Escapology – Under Pressure [Review]

“Pressure pushing down on me. Pressing down on you.”

Location: Garwood, NJ

Date Played: July 10, 2018

Team size: up to 8; we recommend 3-5

Duration: 60 minutes

Price: $29.99 per ticket

Ticketing: Private

REA Reaction

Under Pressure was a good-looking step up from our experience with early games from Escapology in Orlando. It had an appealing set with some charming details and a variety of puzzles. Under Pressure applied pressure, but not for quite the right reasons. A few sloppy puzzles in early and late segments made this escape room much harder and more frustrating than it should have been.

Given how widely Escapology is proliferating, we’re happy to see them on an upward trajectory and hope they continue to iterate in game design.

If you’re in the neighborhood and looking for more of a challenge, dive in.

In-game: a shiny filtered image of the interior of the bunk. Metal walls and pipes.
Image via Escapology

Who is this for?

  • Puzzle lovers
  • Mathy folks
  • Scenery snobs
  • Players with at least some experience

Why play?

  • Puzzley gameplay.
  • A strong set.
  • A lovely lobby.

Story

It was 1944 and we were aboard the Steel Shark, the pride of the US Navy. Our mission to surveil the German battle cruiser Scheer came to an abrupt halt when our engines suddenly failed. With pressure increasing, we had an hour to restore the systems before reaching crush depth.

In-game: a shiny filtered image of of the bunk and nautical flags.
Image via Escapology

Setting

Under Pressure represented a significant aesthetic step up from the early games that we had played at Escapology. We began in a well-detailed bunk and puzzled through to the engine room.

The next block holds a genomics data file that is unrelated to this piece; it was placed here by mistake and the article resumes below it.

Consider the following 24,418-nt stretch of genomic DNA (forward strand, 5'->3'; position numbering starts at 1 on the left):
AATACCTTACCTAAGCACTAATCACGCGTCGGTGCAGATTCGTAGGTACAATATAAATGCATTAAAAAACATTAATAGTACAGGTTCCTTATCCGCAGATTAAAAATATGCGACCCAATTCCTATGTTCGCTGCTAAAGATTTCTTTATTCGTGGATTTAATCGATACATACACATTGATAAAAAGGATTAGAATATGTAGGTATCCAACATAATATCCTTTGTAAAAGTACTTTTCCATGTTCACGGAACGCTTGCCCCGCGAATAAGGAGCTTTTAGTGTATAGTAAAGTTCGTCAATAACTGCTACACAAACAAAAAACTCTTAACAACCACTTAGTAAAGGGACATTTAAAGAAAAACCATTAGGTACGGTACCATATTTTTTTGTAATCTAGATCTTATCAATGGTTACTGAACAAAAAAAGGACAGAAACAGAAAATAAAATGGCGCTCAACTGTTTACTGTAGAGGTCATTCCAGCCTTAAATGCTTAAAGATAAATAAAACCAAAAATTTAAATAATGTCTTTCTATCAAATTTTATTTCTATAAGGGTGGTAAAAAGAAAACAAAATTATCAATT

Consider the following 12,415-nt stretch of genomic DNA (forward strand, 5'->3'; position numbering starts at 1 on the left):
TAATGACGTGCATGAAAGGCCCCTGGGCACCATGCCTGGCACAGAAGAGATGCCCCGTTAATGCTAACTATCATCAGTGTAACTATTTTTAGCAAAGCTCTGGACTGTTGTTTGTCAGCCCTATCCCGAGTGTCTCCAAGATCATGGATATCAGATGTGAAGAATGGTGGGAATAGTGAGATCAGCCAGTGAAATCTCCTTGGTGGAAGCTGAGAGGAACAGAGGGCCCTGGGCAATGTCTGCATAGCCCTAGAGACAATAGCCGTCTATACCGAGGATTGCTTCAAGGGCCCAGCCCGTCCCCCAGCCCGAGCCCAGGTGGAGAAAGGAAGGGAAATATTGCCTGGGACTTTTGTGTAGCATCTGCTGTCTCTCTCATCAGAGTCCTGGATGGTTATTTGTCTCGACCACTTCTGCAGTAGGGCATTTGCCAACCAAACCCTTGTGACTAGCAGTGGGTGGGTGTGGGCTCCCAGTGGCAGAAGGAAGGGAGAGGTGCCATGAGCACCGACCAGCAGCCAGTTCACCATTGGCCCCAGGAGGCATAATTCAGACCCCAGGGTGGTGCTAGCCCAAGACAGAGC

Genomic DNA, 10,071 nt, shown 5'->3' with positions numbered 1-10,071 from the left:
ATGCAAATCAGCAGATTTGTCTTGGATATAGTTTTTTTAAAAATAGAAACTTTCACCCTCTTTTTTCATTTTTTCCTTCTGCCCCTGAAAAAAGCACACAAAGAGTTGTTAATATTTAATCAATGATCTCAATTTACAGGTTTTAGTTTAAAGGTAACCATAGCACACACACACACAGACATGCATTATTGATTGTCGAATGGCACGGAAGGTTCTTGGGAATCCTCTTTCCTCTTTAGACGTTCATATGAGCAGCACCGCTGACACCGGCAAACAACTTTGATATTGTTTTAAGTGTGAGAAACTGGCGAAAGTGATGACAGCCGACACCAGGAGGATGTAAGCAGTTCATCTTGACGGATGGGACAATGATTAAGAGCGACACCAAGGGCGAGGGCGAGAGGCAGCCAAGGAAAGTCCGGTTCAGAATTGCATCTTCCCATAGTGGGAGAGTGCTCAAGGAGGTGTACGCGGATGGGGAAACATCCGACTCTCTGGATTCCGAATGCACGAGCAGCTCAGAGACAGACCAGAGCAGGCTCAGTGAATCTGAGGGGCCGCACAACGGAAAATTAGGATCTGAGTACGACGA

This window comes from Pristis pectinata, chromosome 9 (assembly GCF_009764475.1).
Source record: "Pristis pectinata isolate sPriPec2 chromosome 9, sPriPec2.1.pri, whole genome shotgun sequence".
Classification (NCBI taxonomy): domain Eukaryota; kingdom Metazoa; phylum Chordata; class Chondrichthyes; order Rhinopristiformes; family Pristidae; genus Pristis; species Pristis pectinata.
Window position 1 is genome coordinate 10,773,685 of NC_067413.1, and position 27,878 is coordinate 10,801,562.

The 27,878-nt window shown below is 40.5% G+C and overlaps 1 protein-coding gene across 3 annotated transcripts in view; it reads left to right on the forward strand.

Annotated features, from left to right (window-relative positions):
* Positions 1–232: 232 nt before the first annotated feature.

While Escapology built finer sets for Under Pressure and these were fairly consistent, quality still dropped off with each subsequent room that we found. Space became more cramped and props looked a little more homemade. This was less pronounced than in the earlier games we had played with Escapology in Orlando, but it was still noticeable.

In-game: a shiny filtered image of a birthday card with a pinup girl attached to a locked locker.

Gameplay

Escapology’s Under Pressure was a standard escape room with a higher level of difficulty.

Core gameplay revolved around searching, puzzling, and making some spurious connections.

Analysis

+ We enjoyed a few extra aesthetic touches in the opening set. This included a themed count-down timer as an oxygen gauge.

+ Escapology added effects that enhanced the drama of the experience.

– Under Pressure included a deliberate red herring, meant as a laugh, but no cluing as to how to ascertain the intended approach to the puzzle. It was immensely frustrating.

– Because we encountered this entirely unclued puzzle so early in the experience, everything became suspect. We no longer trusted Under Pressure to supply us with breadcrumbs, leading us to try any and all possible solutions, even if they made no sense, which was a frustrating play style.